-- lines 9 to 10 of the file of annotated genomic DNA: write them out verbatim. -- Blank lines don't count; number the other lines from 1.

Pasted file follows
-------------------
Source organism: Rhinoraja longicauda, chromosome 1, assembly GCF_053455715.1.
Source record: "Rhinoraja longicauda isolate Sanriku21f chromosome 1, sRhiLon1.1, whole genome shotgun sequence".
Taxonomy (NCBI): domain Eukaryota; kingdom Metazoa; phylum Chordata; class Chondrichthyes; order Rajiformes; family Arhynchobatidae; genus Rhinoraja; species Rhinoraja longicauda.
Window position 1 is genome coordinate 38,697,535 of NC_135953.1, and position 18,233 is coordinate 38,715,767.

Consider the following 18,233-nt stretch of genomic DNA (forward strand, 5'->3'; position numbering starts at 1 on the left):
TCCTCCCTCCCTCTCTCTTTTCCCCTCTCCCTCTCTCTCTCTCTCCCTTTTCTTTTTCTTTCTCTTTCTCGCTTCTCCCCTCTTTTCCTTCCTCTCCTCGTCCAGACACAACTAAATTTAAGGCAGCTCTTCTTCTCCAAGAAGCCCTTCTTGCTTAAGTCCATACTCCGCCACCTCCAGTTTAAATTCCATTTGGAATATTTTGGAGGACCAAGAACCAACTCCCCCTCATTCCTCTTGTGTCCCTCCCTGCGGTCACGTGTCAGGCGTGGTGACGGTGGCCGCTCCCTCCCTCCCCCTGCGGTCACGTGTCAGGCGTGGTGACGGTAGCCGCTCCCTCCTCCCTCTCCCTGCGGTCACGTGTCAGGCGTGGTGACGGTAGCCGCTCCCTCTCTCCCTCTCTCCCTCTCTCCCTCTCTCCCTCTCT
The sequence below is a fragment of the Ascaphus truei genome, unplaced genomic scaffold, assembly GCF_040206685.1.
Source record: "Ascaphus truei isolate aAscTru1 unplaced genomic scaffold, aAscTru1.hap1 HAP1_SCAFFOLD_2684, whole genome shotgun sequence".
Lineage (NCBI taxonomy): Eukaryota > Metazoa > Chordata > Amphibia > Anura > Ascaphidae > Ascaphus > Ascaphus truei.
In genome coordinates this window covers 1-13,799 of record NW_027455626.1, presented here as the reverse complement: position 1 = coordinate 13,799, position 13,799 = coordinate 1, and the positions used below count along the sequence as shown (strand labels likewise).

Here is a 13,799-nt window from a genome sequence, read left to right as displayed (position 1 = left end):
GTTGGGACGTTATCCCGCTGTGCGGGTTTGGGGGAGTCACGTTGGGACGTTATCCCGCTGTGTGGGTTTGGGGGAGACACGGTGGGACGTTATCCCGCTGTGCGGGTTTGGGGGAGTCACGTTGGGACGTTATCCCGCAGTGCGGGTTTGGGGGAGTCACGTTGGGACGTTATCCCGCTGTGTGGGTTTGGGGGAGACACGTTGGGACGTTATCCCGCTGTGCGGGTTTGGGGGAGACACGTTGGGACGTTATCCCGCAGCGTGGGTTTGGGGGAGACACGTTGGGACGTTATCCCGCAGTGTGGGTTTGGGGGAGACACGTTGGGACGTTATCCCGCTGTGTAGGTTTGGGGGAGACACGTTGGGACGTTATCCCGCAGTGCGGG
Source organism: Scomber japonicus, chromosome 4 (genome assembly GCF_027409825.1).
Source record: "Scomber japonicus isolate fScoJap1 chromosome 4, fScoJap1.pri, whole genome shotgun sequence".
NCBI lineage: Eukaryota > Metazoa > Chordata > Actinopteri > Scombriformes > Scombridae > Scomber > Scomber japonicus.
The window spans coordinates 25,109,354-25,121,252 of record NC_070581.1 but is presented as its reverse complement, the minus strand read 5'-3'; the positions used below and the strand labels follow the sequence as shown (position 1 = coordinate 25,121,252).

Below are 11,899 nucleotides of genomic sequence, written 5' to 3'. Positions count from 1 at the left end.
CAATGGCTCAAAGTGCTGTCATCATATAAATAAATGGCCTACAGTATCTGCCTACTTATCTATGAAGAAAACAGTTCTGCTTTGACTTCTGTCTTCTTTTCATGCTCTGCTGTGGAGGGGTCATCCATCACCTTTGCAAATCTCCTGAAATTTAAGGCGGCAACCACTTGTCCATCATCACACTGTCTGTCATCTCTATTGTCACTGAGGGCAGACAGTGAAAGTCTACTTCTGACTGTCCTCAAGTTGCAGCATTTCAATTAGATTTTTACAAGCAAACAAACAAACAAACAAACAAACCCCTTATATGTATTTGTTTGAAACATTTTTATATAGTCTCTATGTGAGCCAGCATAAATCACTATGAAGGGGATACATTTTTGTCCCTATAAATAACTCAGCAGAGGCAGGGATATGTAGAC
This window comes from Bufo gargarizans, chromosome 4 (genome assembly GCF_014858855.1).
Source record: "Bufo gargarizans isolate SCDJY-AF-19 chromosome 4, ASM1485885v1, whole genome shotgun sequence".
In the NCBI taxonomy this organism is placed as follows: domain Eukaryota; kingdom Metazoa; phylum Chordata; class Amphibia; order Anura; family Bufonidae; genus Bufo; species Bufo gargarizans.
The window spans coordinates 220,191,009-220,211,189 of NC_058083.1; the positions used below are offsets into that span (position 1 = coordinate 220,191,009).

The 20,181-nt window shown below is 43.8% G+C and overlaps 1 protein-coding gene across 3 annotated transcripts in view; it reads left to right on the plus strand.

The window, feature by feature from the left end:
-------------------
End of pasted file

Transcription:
Lineage (NCBI taxonomy): Eukaryota > Metazoa > Chordata > Amphibia > Anura > Ascaphidae > Ascaphus > Ascaphus truei.
In genome coordinates this window covers 1-13,799 of record NW_027455626.1, presented here as the reverse complement: position 1 = coordinate 13,799, position 13,799 = coordinate 1, and the positions used below count along the sequence as shown (strand labels likewise).